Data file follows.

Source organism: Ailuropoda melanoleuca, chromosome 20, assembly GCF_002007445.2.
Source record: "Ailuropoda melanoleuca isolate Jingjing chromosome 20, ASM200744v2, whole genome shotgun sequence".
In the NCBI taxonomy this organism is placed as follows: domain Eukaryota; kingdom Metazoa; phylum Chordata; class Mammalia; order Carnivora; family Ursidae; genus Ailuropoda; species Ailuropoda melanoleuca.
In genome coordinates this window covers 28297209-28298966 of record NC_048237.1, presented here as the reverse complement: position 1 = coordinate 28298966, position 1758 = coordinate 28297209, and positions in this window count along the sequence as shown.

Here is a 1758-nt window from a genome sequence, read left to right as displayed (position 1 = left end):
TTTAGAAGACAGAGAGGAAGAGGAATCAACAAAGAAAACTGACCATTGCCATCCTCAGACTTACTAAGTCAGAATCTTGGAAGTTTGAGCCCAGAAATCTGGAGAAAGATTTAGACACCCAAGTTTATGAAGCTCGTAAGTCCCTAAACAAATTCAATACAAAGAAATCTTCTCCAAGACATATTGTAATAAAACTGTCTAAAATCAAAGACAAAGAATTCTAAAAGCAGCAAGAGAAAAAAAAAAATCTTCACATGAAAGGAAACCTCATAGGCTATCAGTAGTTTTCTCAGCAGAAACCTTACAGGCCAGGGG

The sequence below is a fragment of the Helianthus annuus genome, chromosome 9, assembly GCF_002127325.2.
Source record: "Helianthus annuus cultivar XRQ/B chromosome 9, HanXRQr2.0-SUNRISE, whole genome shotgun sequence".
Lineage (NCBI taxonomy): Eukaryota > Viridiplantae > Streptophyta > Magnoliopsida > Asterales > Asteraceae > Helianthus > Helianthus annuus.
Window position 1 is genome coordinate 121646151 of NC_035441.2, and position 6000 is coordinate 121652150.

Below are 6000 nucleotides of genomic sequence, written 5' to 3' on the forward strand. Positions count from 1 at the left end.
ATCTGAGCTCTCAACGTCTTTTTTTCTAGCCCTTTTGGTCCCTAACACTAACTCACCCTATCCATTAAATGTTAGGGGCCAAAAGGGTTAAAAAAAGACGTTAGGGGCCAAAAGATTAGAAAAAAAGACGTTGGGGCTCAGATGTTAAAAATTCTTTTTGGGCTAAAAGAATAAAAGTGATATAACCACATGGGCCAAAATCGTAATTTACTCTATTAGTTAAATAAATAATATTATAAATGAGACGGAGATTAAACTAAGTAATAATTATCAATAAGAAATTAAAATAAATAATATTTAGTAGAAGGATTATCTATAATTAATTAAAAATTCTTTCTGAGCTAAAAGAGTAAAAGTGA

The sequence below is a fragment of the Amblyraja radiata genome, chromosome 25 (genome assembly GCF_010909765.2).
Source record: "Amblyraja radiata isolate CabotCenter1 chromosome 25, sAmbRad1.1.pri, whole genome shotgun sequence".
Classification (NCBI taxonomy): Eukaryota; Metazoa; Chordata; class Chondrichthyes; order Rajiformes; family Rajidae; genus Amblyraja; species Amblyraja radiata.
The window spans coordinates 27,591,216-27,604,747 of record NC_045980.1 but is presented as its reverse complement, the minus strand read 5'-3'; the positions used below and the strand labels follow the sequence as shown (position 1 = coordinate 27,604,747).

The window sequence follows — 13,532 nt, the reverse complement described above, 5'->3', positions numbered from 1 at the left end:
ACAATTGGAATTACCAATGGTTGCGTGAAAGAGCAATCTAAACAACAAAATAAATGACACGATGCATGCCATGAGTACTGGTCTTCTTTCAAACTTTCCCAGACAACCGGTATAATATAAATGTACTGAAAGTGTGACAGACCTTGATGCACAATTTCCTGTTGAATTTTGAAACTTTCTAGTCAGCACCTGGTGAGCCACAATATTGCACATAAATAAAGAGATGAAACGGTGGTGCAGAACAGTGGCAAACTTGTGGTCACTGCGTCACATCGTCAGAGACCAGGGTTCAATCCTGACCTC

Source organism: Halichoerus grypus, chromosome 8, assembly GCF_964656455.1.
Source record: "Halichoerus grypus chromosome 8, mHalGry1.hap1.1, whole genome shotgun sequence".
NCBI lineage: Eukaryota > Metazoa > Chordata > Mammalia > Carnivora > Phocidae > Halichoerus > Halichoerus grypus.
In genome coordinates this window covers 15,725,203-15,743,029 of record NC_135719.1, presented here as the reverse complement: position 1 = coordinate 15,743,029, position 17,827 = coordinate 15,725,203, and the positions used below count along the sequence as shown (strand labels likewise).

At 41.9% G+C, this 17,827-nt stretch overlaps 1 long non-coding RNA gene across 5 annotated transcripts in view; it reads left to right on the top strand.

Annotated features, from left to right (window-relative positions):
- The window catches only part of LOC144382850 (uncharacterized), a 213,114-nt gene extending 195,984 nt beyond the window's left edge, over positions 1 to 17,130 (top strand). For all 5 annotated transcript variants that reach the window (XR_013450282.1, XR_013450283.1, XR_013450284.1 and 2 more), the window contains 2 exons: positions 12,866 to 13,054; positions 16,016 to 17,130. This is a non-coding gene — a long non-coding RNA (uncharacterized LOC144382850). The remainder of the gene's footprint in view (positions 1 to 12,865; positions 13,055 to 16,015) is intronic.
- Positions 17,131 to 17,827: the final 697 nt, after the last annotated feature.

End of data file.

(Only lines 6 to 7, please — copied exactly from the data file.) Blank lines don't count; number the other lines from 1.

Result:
TTTAGAAGACAGAGAGGAAGAGGAATCAACAAAGAAAACTGACCATTGCCATCCTCAGACTTACTAAGTCAGAATCTTGGAAGTTTGAGCCCAGAAATCTGGAGAAAGATTTAGACACCCAAGTTTATGAAGCTCGTAAGTCCCTAAACAAATTCAATACAAAGAAATCTTCTCCAAGACATATTGTAATAAAACTGTCTAAAATCAAAGACAAAGAATTCTAAAAGCAGCAAGAGAAAAAAAAAAATCTTCACATGAAAGGAAACCTCATAGGCTATCAGTAGTTTTCTCAGCAGAAACCTTACAGGCCAGGGG

The sequence below is a fragment of the Helianthus annuus genome, chromosome 9, assembly GCF_002127325.2.